Chris Hundt is a software engineer at Judicata.
is a web site where I tracked recent federal appellate court decisions and do some machine learning to tag them. See related research below. You can download the source code here
Spring 2008: I did some research into machine learning techniques for topic classification of legal opinions. I applied the results to Robocourt.com
. Here are some write-ups:
- a paper describing a basic discriminative-learning approach and how well various techniques work
- a poster summarizing the above results
- a paper going into methods of using citation structure to strengthen the results
Fall 2007: I created a Visualization of Gibbs Sampling on Social Networks
where you can see Gibbs sampling in action. (Warning: Java)
In the Fall 2006 semester Ariel Kleiner and I studied the modeling of server power usage by the tasks it is performing. Our results are summarized in a poster we produced, Workload-Based Power Usage Modeling
At McGill I worked in the Reasoning and Learning Laboratory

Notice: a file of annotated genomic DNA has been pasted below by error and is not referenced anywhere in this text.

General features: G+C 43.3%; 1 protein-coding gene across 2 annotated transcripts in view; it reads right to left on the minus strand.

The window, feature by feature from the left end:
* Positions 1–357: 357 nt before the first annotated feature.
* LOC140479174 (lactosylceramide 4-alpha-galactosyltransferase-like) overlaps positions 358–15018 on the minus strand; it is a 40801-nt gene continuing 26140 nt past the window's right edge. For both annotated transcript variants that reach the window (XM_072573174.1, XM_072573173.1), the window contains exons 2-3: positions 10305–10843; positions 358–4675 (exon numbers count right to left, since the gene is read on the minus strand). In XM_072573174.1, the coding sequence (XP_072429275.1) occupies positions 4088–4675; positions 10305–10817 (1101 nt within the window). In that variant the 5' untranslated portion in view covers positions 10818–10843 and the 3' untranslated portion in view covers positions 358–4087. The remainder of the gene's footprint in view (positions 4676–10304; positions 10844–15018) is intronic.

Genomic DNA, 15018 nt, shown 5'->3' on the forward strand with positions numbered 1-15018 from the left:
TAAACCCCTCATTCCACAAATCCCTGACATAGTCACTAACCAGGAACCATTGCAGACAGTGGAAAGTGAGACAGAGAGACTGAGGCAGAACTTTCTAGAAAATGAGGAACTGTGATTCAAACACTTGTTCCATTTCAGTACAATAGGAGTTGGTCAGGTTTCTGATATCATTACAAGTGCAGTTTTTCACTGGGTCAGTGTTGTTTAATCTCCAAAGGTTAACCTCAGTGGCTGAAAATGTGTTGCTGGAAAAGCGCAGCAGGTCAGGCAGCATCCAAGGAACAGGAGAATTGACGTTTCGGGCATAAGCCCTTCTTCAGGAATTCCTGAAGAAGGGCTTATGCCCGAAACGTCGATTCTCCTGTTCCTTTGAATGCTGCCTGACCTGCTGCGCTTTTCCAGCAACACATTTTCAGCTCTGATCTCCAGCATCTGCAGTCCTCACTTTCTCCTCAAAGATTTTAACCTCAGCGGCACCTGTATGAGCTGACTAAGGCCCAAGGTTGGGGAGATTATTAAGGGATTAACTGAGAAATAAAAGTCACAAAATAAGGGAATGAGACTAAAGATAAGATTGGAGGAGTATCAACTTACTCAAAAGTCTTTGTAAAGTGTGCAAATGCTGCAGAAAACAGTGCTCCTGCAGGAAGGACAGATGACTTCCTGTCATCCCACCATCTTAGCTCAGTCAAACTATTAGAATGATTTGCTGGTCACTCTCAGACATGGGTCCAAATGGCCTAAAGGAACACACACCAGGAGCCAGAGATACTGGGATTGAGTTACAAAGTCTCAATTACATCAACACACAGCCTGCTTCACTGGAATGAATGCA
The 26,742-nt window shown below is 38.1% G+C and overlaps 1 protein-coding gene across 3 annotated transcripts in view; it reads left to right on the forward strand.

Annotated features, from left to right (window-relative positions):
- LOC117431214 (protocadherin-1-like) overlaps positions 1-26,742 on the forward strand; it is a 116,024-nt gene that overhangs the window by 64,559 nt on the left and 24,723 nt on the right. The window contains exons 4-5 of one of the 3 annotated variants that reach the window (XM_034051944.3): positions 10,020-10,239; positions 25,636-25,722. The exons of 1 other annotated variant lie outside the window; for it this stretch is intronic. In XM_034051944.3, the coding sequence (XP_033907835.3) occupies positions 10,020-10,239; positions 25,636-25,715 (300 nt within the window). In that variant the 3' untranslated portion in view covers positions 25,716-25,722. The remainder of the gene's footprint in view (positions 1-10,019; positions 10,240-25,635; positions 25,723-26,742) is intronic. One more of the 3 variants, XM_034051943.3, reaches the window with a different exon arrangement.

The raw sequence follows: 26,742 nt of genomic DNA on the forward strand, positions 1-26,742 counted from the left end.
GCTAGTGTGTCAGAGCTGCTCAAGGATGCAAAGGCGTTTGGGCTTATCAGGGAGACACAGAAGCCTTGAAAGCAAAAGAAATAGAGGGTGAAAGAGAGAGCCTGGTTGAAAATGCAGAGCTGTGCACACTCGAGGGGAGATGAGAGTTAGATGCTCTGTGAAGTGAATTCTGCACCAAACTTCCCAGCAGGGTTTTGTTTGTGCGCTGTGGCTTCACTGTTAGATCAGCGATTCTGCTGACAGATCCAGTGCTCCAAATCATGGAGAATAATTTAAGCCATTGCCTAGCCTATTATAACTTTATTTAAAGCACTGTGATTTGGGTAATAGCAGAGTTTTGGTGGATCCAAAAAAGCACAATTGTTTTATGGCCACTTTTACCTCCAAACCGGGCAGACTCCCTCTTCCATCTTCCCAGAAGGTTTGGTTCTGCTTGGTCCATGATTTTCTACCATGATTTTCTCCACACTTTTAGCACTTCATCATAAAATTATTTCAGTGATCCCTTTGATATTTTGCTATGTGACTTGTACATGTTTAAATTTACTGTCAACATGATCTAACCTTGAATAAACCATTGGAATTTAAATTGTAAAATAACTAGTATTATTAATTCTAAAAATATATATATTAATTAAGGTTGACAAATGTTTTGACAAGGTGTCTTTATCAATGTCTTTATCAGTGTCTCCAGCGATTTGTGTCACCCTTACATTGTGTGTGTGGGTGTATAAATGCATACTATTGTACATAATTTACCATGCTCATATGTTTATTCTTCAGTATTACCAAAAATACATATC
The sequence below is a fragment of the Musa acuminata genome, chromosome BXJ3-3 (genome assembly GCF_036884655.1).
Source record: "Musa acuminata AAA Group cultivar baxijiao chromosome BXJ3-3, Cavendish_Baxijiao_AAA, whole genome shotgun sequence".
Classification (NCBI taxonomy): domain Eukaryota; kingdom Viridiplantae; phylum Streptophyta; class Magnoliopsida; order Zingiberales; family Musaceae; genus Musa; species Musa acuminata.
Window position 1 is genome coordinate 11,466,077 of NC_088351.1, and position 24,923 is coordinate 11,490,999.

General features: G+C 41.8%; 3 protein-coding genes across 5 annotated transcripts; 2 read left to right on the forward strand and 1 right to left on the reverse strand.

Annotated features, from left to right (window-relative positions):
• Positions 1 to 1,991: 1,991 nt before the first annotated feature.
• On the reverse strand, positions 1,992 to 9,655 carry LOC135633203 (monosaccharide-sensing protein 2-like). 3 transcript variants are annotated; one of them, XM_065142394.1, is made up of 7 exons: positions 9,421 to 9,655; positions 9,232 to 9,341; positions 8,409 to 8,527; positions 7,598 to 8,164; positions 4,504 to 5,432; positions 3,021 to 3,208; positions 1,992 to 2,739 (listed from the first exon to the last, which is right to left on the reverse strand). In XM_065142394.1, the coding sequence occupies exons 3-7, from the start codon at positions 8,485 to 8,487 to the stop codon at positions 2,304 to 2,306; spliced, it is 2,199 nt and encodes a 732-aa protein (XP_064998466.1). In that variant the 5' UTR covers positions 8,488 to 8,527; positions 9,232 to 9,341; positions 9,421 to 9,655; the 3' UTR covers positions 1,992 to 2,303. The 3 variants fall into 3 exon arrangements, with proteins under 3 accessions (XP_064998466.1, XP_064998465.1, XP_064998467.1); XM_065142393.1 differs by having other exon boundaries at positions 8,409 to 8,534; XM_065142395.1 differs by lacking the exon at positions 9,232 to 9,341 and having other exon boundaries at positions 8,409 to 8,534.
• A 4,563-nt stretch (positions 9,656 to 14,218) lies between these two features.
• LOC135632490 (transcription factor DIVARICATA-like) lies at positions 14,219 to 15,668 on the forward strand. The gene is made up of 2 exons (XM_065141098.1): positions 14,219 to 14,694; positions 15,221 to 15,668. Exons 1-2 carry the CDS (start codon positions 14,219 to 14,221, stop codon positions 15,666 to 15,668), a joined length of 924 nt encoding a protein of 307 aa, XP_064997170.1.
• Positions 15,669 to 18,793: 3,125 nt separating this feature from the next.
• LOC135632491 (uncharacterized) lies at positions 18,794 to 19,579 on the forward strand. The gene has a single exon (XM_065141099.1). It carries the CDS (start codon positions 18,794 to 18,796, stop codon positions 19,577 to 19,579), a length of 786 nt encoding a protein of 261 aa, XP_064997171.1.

under the supervision of Prakash Panangaden
and Doina Precup
In 2006 I co-authored Representing Systems with Hidden State
, which appeared in AAAI 2006, with these professors and Joelle Pineau
In the fall of 2005 I received second prize in McGill's Undergraduate Research Conference
for two posters I presented, Some interesting features of convergent random variables
and Duality in Transition Systems
Here is a page about Predictive State Representations
that I compiled.
Stuff Chris Made
Motion Coherence Demonstration
This Java applet was made to demonstrate the "aperture problem". The idea is that when you see two gratings moving in different directions through an aperture, you perceive it as one grid. This can change, depending on various parameters, which you can play with using my applet.
Analysis 3 review
I made this summary of the material covered in K. GowriSankaran
's MATH 354 class. I left out the linear algebra material that was covered in MATH 251.
This is a Perl script that logs into Minerva and checks your grades for you. It requires WWW::Mechanize and Crypt::SSLeay to be installed. To use it, download the script, fill in the login information and then run
grades.perl [semester] [# of classes]
filling in the number of the semester you want to check and the number of classes you took that semester. I made this because I don't like going through the whole login process every time I want to check if my grades have been updated yet.
Here are links to pages where you will find a few assignments I did during freshman year. Notice the progression from MS Word to LaTeX :)
Things Chris likes
Questions, comments? firstname.lastname@example.org
Updated May 27, 2008